Methinks you are just trying to rationalize a bit of good ole "Gamer's OCD". It's ok, really! The first step in dealing with a problem is realizing that you have it . . . whistle

You do realize I am making an attempt at humor here, right?

TLDR: Tilt your cups. If they don't tilt, use zip-lock bags with sliders. You suffer from an illness called "Gamer's OCD". J/K






Thanks for ideas.

I supposed I do have a bit of wargamer OCD

The tilt method seems interesting, but I am a plunge and whirl kind of guy. I love to mix and mix and mix and mix and... You get the idea. That's why I am glad I stumbled across those plastic cups in my pics. While not opaque, I always close my eyes when I plunge, whirl, and pull. Nothing is more opaque than that
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Nick Wade
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catosulla wrote:

Playing Time: This game has one of the widest ranges of playing time mainly due to the rules being presented via programmed instruction. The attack scenarios (1-6) are fairly short as you steer your planes through the Japanese target areas with the intermediate scenarios (7-9) running longer as other phases are added until one gets to the longest scenario (10) which covers the whole event from start to finish. I have played many of the 1-6 scenarios in a day (the most being 6) but the other scenarios took my a few days with the campaign taking me


How long?
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Tim Parker
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Hattusilis_III wrote:
catosulla wrote:

Playing Time: This game has one of the widest ranges of playing time mainly due to the rules being presented via programmed instruction. The attack scenarios (1-6) are fairly short as you steer your planes through the Japanese target areas with the intermediate scenarios (7-9) running longer as other phases are added until one gets to the longest scenario (10) which covers the whole event from start to finish. I have played many of the 1-6 scenarios in a day (the most being 6) but the other scenarios took my a few days with the campaign taking me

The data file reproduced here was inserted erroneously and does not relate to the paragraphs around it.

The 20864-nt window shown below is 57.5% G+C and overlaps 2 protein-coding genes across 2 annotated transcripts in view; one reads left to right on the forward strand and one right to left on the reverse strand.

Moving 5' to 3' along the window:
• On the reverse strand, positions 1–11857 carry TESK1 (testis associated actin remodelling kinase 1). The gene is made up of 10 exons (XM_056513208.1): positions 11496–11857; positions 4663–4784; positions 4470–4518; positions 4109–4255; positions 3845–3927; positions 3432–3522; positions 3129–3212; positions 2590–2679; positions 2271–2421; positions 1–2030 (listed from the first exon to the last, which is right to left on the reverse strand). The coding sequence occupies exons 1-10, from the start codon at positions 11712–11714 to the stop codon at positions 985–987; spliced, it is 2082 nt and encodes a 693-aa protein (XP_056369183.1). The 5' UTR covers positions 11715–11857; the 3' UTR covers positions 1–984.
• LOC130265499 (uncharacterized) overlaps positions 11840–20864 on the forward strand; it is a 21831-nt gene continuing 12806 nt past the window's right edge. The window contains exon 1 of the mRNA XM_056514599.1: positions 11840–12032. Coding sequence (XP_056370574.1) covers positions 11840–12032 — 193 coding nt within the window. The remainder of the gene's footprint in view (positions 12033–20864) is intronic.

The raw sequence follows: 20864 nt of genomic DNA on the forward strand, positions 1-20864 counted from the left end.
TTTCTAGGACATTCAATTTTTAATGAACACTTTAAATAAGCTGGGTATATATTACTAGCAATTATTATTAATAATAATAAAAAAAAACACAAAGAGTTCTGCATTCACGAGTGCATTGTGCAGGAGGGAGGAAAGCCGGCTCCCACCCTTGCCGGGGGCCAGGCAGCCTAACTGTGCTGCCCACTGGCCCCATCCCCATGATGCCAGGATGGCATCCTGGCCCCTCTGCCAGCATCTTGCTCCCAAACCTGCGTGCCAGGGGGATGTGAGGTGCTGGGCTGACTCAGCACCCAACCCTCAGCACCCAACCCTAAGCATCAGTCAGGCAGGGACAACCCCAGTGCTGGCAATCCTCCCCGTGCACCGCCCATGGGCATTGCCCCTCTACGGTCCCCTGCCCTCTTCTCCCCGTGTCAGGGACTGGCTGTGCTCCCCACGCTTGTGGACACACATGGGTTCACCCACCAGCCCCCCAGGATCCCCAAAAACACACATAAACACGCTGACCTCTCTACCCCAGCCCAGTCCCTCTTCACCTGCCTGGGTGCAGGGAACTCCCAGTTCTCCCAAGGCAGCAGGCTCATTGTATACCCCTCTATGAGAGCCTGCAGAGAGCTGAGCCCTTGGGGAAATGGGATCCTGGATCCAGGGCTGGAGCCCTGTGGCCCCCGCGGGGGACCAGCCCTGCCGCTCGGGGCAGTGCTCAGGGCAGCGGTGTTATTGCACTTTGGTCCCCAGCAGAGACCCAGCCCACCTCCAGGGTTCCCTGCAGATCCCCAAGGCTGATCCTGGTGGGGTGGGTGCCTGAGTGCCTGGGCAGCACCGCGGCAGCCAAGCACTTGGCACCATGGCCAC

How long?


Whoops! Don't know how that sentence got cut off shake It is now fixed in the review.
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Mark Aasted
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catosulla wrote:
plunge, whirl, and pull.


This has to be the best description on how to draw a chit from a cup yet! thumbsup
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Tom Bradshaw
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In terms of footprint, do you need everything laid out throughout the campaign game, or can you switch the different maps in and out as you play through the different phases?
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Jeremy (Jerry) White
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FOOTPRINT: Scenarios 1-6 do not require the 22x34 mapsheet. They are played on the respective 8.5x11 Target Map, with its corresponding set of Hazard counters. You put those in a single cup.

Playing Scenarios 7-10, however, requires the mapsheet, or part of it. For example, Scenario 7 and 8 require only the Flight Map, which is the top horizontal band of that mapsheet, and the China Display on the lower left corner. That means the 8.5x11 Target map (or maps) can be placed on the other portions of the mapsheet. There are four types of Flight Hazards, so you either use individual cups for those, or swap the Hazards out for the next set as they are needed.

Scenario 10 uses the entirety of the mapsheet, so the Target Map(s) need to be accommodated somewhere else. In that scenario, the footprint extends beyond the 22x34 limits.